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Ivan Baranchyk withdraws from World Boxing Super Series amid growing financial concerns

(Photo by Stephanie Trapp / Trapp Photos / Showtime)

FRISCO, Texas — Ivan Baranchyk has withdrawn from the World Boxing Super Series, his manager, David McWater, told The Ring on Thursday.

The 140-pound titleholder’s exit from the tourney comes amid growing concerns that organizers possess the proper funds to see the WBSS through to completion. The Ring previously reported that many fighters, promoters and managers received payment late amid squabbling between partners at Comosa, the group backing the tourney.

The semifinals were slated to take place in either January, February or March, according to the contract. As organizers sought to find new financial backing, that timeline was pushed back, angering some boxers (along with their handlers) who didn’t want to miss out on a cycle and the lost funds that would accompany it. Fighters at the championship level typically compete two to three times a year.

In spite of McWater’s message to the World Boxing Super Series that Baranchyk, 26, would no longer participate, the tournament announced Friday morning he would meet defend his IBF junior welterweight title against Josh Taylor on May 18 in Glasgow, Scotland. The other five semifinal fights haven’t seen dates or locations announced.

Cease and desist letters were emailed to Baranchyk’s promoter, Lou DiBella, as well as McWater. Baranchyk was copied on the message.

“Anyone who interferes with the tournament in any way, shape or form will be hit with the harshest legal punishments possible,” Kalle Sauerland, the main boxing promoter involved with the tournament, told The Ring. “For the fighters, that could mean a long time on sidelines watching in on the action.”

McWater told The Ring on Friday that nothing has changed and that “as far as we’re concerned” Baranchyk won’t be participating in the tourney. McWater said he would soon begin the process of finding a network deal for Baranchyk, The Ring’s No. 6 fighter at 140 pounds. He said that “out of respect for the World Boxing Super Series, we’ve done no negotiations or talks with anybody. They didn’t show us any, but we showed them respect.”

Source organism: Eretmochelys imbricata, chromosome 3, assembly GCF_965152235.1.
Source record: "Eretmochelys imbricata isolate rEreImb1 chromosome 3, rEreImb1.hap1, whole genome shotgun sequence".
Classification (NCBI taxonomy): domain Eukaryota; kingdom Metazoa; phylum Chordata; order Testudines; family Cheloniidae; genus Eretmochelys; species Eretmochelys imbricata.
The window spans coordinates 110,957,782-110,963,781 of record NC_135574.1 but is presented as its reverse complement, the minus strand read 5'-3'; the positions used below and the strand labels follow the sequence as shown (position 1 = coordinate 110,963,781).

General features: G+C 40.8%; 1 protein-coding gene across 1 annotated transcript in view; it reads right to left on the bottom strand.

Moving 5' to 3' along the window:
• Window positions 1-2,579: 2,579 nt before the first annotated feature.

“I think they would be better-suited to deal pragmatically with their business issues than to try to weaponize the judicial system,” McWater said.

McWater has no confidence that Comosa has the proper money to see the tournament through. According to sources, the main issue at hand relates to one partner at Comosa paying more than he was set, while another failed to meet his financial obligation.

“I was totally reasonable. I said ‘Look, put like 100 grand in escrow now and then add 50 grand a week. So if you go out of business next month, you didn’t lose so much,” McWater said. “I don’t think they’ll sue me, and if they do, we’ll counter-sue for damages. Absolutely.

“That kid came to America — he’s an American immigrant — with a dream of being financially secure enough that they’ll give him a green card. He finally gets a big payday and they don’t get give him the money. This kid spent 60 days of his life wondering whether or not all his dreams were dashed. How do you put a price on that?”

Comosa declined the request, and instead offered to add the money into an escrow account a week before the fight. Baranchyk’s withdrawal throws the tournament’s plans into disarray, and it could start a domino effect. Regis Prograis, another junior welterweight set for the semifinals who is promoted by DiBella, is also contemplating his options, according to industry sources.

Baranchyk, a native of Russia, advanced to the semifinals after he scored a seventh-round KO of Anthony Yigit in October to claim the title. One week later, Taylor stopped Ryan Martin in the same round to move on as well.

“I am delighted to be fighting for the world title,” Taylor said. “It is a childhood dream to become a world champion. I am very confident I will win and do it in fashion.”

At the moment, it doesn’t appear Taylor will have that opportunity.

Mike Coppinger is the Senior Writer for Follow him on Twitter: @MikeCoppinger